As healers, doctors are trusted and respected members of American society. We literally put our lives in doctors’ hands, trusting them with intimate details so they can understand and cure what ails us. Because of this trust, it is expected that doctors who are careless, negligent or otherwise a danger to patients, are disciplined and not allowed to pose any further danger to those that rely on them.
When one state disciplines or suspends a doctor’s license to protect the patients of that state, it would only make sense that all other states in which the doctor is licensed would take similar action to protect its own patients. Dangerously, however, this isn’t always the case with Connecticut, according to the New Haven Independent.
A review by the New Haven Independent found that “Connecticut often takes no action against doctors who are disciplined” in other states, specifically the neighboring states of Rhode Island, New York and Massachusetts. Further, the review found that when Connecticut takes disciplinary action against a doctor, those same neighboring states are quick to impose restriction and disciplinary action against the doctor. It is for good reason these states do what Connecticut often fails to do – protect the public from potentially negligent doctors by not allowing disciplined doctors to simply move from one state to another and continue practicing medicine without restriction.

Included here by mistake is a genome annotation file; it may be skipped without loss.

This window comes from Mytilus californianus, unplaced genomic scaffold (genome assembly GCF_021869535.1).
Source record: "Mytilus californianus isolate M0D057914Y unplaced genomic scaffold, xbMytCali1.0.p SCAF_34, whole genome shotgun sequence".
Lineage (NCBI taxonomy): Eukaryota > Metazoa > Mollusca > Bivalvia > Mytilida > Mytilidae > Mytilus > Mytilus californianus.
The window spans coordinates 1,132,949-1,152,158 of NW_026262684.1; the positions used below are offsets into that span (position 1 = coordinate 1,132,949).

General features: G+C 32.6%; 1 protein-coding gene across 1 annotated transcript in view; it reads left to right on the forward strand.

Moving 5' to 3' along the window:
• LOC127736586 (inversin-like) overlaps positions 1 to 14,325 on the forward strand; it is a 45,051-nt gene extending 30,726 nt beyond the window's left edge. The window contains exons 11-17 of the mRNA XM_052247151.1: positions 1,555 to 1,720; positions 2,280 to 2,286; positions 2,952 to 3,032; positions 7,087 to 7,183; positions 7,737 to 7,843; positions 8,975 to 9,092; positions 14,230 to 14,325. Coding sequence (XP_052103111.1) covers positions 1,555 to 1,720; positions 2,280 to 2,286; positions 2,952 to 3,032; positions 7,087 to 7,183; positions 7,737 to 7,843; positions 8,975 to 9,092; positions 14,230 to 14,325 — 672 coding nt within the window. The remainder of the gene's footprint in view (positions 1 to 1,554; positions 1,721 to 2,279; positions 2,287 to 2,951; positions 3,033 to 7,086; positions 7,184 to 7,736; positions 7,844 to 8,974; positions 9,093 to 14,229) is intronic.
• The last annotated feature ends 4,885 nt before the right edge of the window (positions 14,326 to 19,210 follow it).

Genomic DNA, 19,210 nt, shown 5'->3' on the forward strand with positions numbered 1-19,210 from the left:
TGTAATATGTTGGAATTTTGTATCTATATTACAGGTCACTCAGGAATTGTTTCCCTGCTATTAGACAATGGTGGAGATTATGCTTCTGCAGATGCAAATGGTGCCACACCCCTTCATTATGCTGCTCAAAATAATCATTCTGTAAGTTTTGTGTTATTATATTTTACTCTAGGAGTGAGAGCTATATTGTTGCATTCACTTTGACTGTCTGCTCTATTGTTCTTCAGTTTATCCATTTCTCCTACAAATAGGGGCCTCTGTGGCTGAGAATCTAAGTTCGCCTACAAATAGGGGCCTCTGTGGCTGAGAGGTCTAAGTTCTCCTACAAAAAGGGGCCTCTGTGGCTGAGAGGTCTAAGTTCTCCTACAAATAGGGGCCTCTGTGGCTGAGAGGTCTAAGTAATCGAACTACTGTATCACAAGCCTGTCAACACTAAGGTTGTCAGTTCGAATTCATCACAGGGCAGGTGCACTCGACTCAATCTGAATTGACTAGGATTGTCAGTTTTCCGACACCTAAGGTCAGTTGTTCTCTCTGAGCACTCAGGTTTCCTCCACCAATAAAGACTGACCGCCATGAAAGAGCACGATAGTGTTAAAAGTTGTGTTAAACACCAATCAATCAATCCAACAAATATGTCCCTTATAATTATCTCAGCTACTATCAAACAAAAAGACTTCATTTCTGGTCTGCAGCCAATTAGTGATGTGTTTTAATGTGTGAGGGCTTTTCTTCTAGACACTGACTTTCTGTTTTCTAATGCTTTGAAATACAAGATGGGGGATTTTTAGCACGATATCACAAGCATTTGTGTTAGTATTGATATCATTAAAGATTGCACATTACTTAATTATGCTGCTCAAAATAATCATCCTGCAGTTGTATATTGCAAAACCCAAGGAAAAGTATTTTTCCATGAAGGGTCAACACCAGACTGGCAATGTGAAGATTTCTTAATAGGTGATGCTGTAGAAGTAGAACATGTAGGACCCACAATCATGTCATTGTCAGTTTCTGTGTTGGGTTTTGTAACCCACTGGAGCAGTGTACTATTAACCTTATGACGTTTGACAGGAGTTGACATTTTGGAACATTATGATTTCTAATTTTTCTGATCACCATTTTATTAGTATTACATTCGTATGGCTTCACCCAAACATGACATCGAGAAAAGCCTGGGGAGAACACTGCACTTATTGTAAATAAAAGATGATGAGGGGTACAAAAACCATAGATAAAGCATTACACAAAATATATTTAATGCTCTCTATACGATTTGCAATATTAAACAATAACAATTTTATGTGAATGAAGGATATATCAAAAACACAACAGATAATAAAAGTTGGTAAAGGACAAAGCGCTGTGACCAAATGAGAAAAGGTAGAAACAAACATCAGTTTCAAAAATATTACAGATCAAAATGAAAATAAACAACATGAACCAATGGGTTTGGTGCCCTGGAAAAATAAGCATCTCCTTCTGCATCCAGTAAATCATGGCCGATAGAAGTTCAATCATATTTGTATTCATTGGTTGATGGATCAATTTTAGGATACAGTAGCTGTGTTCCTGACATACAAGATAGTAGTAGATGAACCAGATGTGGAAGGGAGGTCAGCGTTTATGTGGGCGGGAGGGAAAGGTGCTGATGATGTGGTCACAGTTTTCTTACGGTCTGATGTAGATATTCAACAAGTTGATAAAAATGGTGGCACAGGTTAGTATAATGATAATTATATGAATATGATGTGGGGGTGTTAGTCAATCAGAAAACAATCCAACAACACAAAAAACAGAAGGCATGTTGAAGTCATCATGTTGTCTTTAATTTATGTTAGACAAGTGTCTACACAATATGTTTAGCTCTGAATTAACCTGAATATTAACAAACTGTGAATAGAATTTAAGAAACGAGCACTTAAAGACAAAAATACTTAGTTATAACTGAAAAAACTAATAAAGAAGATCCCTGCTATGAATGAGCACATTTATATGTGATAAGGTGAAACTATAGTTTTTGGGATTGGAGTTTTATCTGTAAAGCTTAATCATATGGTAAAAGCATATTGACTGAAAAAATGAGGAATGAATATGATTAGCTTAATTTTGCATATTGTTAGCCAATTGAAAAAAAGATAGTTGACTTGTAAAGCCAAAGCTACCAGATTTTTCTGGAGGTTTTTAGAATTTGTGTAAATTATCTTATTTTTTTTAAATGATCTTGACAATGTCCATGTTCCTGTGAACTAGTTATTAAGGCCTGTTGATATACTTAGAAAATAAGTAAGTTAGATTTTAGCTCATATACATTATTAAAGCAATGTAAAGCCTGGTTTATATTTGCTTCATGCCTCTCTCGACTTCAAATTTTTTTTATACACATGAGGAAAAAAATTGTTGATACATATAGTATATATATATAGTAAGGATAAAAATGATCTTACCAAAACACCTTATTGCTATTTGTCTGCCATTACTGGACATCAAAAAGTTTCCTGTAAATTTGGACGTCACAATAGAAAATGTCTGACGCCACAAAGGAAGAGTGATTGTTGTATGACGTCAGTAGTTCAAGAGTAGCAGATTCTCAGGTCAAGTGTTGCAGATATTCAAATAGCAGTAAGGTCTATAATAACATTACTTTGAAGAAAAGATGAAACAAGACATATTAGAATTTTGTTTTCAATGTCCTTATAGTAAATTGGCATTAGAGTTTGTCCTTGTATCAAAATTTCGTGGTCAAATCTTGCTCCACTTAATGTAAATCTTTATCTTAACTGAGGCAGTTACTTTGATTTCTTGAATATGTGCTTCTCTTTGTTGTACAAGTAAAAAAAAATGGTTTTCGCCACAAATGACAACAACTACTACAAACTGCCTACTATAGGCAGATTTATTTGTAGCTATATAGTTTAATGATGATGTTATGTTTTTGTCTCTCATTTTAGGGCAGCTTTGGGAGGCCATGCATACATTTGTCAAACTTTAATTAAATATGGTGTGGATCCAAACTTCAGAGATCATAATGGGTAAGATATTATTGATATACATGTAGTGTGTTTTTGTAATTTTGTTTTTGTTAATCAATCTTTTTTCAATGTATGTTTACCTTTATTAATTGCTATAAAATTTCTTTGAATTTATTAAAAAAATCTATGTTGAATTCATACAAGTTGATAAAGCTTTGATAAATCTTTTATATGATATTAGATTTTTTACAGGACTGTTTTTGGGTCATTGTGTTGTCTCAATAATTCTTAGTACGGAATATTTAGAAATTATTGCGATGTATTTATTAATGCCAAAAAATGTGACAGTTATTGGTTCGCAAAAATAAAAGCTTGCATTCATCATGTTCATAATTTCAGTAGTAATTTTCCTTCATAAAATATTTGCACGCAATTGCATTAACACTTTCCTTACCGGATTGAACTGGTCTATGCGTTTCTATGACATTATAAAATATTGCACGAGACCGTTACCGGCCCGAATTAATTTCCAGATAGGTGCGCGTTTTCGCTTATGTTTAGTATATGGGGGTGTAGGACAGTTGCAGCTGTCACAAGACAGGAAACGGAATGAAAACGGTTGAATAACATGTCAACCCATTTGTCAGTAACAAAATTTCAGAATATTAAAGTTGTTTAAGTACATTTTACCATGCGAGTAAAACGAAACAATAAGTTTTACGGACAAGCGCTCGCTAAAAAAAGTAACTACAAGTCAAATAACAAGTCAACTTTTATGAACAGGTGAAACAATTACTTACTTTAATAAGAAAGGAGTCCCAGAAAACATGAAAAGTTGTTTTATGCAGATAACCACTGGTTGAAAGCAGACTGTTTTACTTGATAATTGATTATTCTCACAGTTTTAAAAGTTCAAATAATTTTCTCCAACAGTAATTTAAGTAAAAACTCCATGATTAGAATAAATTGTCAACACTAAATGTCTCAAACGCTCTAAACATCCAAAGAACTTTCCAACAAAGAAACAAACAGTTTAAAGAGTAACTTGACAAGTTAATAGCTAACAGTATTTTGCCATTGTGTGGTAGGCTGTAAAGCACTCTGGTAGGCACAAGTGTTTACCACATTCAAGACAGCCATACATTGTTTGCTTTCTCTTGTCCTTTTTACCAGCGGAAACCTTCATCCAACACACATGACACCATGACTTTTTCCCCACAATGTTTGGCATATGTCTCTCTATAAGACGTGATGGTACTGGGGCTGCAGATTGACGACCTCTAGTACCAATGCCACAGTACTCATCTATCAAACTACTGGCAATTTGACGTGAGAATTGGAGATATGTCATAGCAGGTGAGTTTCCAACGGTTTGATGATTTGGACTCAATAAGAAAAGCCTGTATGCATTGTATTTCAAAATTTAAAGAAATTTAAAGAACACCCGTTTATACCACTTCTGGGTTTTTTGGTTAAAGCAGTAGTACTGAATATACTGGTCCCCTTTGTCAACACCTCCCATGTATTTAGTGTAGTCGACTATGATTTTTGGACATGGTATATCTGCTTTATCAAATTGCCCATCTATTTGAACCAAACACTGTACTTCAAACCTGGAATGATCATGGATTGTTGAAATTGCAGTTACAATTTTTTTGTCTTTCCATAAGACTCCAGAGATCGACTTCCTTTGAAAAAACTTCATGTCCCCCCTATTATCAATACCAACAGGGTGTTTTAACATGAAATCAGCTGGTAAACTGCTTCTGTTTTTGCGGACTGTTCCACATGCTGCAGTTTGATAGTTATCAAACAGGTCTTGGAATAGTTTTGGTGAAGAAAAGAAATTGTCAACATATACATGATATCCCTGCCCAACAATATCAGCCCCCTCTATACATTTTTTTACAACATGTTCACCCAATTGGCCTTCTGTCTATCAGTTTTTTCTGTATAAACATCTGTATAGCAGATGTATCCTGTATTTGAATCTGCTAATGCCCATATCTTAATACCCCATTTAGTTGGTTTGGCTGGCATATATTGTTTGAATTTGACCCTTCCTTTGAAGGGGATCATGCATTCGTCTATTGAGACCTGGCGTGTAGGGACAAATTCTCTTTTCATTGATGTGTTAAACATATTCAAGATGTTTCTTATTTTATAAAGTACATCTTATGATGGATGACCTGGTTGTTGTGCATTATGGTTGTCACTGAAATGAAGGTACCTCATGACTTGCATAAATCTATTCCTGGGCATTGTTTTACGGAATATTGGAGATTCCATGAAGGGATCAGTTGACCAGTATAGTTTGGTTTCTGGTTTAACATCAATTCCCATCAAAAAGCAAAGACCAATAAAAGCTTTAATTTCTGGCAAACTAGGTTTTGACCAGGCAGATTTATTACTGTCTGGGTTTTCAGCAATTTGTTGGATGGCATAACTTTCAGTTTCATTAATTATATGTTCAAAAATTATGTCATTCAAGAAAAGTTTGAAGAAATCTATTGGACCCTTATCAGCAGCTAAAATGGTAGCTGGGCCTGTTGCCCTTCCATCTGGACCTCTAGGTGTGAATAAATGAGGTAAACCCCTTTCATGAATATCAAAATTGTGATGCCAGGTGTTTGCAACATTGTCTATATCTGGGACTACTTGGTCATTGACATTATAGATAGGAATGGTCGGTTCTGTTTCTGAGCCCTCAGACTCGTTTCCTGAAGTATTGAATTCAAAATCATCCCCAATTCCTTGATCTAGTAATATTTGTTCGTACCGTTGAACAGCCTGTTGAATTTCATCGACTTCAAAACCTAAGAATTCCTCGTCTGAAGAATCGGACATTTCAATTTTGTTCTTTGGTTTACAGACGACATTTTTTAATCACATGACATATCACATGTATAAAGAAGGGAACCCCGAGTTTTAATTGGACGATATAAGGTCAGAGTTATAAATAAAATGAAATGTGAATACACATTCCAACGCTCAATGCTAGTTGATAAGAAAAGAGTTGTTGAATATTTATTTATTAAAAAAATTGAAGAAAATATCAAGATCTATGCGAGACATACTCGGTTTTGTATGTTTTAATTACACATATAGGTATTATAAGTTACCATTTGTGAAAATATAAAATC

In fact, when disciplinary action is taken against a doctor in one state, the Federation of State Medical Boards (FSMB) notifies all of the other state medical boards in which a doctor is licensed within 24 to 48 hours about the disciplinary action – with the purpose of not allowing the doctor to go from state to state.
The problem in Connecticut appears to be that the state medical board cannot just accept the rulings and finding of other states as fact. William Gerrish, a Connecticut Department of Public Health spokesman, states that “reciprocal actions are difficult and time-consuming, under existing state policy” because Connecticut must re-examine each and every case from out of state. A proposal to change the current system to accept the findings of other states medical licensing boards “as true” is currently before the state Legislature.
If you are curious about whether your physician has ever been disciplined, visit The State of Connecticut eLicensing Website at www.elicense.ct.gov. The website provides information as to the status of a doctor’s license and notes if there are any pending or existing disciplinary charges against the physician.
If you have been injured by a careless or reckless physician, contact a medical malpractice attorney in your area to discuss your situation and legal options.